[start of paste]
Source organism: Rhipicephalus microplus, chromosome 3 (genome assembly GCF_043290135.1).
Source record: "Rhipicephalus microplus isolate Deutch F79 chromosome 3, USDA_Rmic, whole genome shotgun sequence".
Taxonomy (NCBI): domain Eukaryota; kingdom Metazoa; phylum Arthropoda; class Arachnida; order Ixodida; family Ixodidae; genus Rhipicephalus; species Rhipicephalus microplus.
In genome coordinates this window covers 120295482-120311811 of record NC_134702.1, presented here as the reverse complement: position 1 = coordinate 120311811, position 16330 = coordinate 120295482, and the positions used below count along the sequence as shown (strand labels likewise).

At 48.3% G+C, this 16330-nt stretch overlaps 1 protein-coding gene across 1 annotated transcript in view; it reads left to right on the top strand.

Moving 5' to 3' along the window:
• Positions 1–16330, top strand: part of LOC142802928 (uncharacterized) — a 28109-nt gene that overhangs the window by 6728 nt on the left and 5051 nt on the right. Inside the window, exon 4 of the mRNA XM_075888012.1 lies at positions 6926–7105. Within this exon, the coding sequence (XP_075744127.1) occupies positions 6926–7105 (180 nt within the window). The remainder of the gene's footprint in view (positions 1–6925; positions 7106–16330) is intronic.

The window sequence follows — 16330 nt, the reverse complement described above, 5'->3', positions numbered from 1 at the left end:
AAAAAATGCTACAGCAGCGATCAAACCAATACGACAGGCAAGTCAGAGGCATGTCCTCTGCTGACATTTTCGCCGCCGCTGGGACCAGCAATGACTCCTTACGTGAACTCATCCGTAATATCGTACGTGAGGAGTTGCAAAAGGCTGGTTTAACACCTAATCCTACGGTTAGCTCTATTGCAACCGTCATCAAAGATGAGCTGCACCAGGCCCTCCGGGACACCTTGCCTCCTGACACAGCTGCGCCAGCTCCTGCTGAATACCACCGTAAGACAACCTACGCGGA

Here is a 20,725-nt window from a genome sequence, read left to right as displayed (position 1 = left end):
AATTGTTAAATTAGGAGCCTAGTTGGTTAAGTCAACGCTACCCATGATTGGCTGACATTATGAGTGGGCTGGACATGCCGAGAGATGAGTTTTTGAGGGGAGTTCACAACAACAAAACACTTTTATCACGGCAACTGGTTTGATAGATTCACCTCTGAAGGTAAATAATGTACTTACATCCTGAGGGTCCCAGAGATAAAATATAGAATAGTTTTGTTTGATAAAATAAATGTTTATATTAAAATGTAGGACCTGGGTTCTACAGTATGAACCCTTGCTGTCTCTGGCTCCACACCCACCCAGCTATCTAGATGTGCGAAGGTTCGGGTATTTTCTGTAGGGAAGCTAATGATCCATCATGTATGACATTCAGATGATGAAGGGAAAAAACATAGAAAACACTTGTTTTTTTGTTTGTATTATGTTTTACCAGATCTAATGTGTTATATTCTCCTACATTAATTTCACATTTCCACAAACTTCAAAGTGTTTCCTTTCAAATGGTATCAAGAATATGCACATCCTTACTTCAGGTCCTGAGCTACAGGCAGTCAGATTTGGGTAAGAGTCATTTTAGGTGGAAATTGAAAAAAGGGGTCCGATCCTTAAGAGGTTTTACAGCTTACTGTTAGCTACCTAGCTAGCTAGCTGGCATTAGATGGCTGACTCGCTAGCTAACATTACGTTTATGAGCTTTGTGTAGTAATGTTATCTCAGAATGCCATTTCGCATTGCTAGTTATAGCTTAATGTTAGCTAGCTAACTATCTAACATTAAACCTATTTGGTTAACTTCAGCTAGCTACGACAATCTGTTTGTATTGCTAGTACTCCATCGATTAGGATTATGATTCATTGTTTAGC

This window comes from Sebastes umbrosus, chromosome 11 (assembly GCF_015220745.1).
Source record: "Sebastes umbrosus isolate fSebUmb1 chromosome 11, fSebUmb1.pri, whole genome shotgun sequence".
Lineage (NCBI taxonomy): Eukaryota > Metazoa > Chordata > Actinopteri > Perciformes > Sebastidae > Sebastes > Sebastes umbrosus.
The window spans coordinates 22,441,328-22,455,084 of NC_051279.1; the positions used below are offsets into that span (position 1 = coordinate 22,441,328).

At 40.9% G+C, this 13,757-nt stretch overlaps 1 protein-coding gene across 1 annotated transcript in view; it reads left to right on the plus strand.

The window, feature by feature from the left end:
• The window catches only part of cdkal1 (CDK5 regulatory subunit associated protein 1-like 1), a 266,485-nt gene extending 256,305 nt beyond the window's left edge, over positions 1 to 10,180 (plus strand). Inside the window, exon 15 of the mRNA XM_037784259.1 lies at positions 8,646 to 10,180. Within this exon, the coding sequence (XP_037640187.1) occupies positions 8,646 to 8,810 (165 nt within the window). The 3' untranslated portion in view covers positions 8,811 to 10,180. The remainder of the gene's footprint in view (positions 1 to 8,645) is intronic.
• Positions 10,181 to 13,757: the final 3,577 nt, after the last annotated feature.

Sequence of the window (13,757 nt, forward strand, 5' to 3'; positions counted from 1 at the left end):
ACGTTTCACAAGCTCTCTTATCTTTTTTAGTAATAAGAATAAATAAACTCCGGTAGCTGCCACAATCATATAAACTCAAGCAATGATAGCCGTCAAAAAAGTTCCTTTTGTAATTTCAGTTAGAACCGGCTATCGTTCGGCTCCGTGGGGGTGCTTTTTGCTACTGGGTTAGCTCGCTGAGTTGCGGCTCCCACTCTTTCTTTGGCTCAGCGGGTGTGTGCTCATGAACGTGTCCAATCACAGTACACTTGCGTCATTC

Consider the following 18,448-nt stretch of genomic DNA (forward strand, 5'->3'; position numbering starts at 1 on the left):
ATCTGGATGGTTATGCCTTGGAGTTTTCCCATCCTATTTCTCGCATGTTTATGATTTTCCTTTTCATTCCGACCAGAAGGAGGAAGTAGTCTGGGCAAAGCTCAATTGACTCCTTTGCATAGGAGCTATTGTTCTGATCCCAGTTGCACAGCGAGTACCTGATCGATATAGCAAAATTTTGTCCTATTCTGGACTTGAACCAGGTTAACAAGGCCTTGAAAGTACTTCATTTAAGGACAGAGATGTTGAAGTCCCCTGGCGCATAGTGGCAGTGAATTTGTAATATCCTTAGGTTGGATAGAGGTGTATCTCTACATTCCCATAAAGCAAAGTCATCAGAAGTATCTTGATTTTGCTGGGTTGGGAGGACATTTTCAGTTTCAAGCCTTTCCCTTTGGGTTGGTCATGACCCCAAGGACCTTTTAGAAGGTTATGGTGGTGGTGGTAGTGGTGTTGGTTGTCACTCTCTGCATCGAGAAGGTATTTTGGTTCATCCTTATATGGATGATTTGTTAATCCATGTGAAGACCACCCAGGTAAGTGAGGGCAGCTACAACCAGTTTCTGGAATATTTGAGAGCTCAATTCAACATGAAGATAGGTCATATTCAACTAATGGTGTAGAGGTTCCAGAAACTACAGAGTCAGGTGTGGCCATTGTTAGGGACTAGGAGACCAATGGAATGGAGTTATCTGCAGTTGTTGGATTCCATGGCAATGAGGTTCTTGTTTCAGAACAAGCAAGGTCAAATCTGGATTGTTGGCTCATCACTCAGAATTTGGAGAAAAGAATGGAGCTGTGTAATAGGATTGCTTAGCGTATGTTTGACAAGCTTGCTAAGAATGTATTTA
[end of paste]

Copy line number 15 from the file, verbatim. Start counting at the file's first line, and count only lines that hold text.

The window spans coordinates 22,441,328-22,455,084 of NC_051279.1; the positions used below are offsets into that span (position 1 = coordinate 22,441,328).